What interests me is seeking out and noticing patterns in culture, politics, the economy, religion, and so on, categorizing these things and abstracting from them into various layers of abstractions. I am not as interested in the every day practical notions that relate to these matters and that ask pointed questions of them. So, in many ways I am trying to take these notions and rip them out of their context so that I may analyze them in isolation and abstract new meta-notions from them.
However, to successfully get this across, there is nonetheless a need to anchor this discussion into a practical issue with particular phenomenon that are happening in the context of today. Since I work for an education company I find that I can most readily speak about issues surrounding education and since I am a relatively young adult, I find I can most readily speak about other young adults.
Education today is on an uneasy precipice. For the first time in our modern era (post World War II) taking the age old adage to heart about going to post-secondary education institution and graduating with skills necessary for quick employment in your chosen field is becoming less and less relevant. New graduates today are facing challenges unlike at any other period. Especially people graduating from the arts and humanities find themselves most vulnerable. To digress, should we feel bad for these people? After all, they must have heard the jokes about not being able to find employment with an English major. Nontheless, they have graduated doing what they love and what they are accustomed to and instead of, for the first time in their lives, having the freedom to explore the world doing the things that they have the skills for, find themselves with less freedom, less mobility, in their parents’ basement. Instead of a multitude of choices related to what workplace environemnt, what institution they should feel is in the greatest need of their contribution, they essentially have two choices. Go back to school and do a ‘real’ engineering major, accummulating more debt and frustration, or taking low paying jobs for the foreseeable future.
I do not care about any particular instance and what the best choice wil prove to be for a particulat individual, I care mostly about this scenario, mostly from the perspective of the swelling of the ranks of these people.
Simply, a system the takes in young, idealistic individuals, full of promise, only to output more highly skilled but unemployable bodies that are forced to join the ranks of the unemployed is simply not sustainable and is due to crash eventually. It is like pouring water into a balloon.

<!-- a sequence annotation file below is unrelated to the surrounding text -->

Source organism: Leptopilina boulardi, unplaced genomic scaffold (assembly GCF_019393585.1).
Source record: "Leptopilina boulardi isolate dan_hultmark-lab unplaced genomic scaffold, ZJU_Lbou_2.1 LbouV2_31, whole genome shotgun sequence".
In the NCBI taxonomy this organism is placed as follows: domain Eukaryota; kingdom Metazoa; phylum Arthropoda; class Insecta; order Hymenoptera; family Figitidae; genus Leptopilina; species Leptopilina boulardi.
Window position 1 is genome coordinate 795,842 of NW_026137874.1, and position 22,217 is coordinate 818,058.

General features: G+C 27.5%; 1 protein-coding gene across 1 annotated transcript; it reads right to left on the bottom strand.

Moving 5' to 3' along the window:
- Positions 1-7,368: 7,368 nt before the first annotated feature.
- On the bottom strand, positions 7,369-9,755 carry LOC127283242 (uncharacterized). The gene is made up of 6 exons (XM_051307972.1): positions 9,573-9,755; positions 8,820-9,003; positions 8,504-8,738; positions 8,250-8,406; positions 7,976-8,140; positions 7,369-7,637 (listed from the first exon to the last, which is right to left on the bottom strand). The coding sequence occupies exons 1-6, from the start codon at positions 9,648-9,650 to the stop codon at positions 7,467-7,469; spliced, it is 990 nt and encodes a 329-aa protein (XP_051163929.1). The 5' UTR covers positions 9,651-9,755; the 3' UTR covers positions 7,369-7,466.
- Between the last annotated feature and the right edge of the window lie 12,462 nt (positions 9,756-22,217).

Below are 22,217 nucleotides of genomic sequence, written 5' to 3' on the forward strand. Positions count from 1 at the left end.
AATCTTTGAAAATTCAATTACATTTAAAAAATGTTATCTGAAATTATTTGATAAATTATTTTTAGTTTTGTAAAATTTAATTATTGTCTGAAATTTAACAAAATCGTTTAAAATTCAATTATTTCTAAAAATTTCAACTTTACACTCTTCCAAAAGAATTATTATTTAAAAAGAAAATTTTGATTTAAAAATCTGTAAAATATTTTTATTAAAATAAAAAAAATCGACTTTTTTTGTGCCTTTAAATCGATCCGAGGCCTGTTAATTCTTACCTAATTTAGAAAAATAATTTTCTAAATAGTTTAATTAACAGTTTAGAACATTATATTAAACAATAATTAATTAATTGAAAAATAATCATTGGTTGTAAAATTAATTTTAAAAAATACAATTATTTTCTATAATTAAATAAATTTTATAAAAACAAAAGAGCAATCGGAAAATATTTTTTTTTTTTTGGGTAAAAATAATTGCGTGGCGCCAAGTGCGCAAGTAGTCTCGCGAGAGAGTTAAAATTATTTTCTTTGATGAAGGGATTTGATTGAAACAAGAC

Such phenomena can be seen in various economic situations such as boom and bust cycles such as the housing bubble and the tech bubble of recent memory. Subsequently, I would posit that the situation described resembles those economic phenomena in terms of abstract patterns.
It turns out that these behaviors can indeed be abstracted since we have seen cases like this before in many different shapes.
If the price for Coca Cola suddenly doubled overnight, it is fair to say that the number of purchases of Coca Cola would probably more than halve. We would expect this from an economically elastic product such as this. Simply, there are any alternatives out there and we do not rely on Coca Cola for more than it is used for (a beverage). On the other hand, if the price for gas suddenly doubled overnight, there would be no noticeable difference, initially. After all, we rely on gas to get us to where we need to go. We would indeed still have to go to the gas station, face the daunting realization that we have to pay such outlandish prices and still have to pay it. No amount of anger and abuse hurled at the poor attendants would remedy the situation.
This is a classic abstraction with a context all its own that can nonetheless be applied to the patterns discovered in our education context. The young people going in to an education from institutions and graduating with a useless (to society) degree, thus swelling the ranks of the unemployed can be easily related to the economic principle of the hypothetical situation in which the price of gas is doubled overnight (even though the two scenarios might not readily be related). The swelling will continue indefinitely until is the very fabric of the context changes. This is the only way to stop the swelling. For the gas price scenario, people will switch (eventually) to other solutions such as alternative fuels, public transportation, carpooling, biking, etc. There are no shortages of ideas. But the important point is that the whole way of doin things will have to change. The context itself changes. What we see in education will invariably be the same. Ideas of how to alter education to its core will start to surface, if not already, and a paradigm shift will emerge. This context will also change.
The key point is that even though there is a context change, the pattern of the balloon swelling until it bursts causing a paradigm shift, this pattern can be readily abstracted to coincide with the key features found in various implementation of this pattern.
This is what in the end interests me.